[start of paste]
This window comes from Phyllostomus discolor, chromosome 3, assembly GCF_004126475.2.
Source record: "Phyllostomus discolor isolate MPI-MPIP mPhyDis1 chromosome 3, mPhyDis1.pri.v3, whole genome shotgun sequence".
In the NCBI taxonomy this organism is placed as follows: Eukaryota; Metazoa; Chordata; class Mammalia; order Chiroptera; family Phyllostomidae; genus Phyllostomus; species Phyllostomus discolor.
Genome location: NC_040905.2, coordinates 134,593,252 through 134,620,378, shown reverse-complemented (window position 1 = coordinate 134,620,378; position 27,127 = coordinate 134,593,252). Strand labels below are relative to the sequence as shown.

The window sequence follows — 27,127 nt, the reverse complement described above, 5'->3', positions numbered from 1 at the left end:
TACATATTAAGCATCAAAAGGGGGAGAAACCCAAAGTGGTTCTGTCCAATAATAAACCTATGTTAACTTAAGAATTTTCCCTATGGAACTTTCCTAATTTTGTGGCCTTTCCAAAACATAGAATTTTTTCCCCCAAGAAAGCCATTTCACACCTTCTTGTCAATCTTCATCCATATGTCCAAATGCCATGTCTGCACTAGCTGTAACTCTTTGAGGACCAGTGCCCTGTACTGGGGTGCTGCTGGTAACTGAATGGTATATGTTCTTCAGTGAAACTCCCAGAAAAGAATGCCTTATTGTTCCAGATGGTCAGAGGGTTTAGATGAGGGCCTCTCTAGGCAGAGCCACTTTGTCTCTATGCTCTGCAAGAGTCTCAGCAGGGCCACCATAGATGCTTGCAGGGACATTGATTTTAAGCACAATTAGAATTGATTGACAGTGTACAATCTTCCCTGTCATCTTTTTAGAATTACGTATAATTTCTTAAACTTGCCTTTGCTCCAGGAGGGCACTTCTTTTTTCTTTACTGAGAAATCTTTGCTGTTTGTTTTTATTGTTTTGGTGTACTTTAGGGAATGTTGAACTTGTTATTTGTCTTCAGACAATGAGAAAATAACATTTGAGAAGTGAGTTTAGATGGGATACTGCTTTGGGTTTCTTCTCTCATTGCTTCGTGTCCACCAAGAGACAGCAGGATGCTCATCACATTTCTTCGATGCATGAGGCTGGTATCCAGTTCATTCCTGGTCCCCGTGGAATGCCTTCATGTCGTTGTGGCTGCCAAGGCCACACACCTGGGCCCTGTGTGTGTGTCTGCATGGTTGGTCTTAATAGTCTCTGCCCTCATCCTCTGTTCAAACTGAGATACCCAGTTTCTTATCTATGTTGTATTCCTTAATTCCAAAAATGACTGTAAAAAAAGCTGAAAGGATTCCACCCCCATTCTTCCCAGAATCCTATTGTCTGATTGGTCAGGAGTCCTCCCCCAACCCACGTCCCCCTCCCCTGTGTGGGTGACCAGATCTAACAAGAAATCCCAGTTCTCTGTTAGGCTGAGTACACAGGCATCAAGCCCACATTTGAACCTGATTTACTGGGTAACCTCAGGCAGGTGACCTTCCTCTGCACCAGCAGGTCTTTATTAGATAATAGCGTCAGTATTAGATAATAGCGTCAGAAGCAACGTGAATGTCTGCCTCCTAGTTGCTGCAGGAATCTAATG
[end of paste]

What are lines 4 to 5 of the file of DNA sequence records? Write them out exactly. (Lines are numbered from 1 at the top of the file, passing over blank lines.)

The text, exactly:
Genome location: NC_040905.2, coordinates 134,593,252 through 134,620,378, shown reverse-complemented (window position 1 = coordinate 134,620,378; position 27,127 = coordinate 134,593,252). Strand labels below are relative to the sequence as shown.

The window sequence follows — 27,127 nt, the reverse complement described above, 5'->3', positions numbered from 1 at the left end: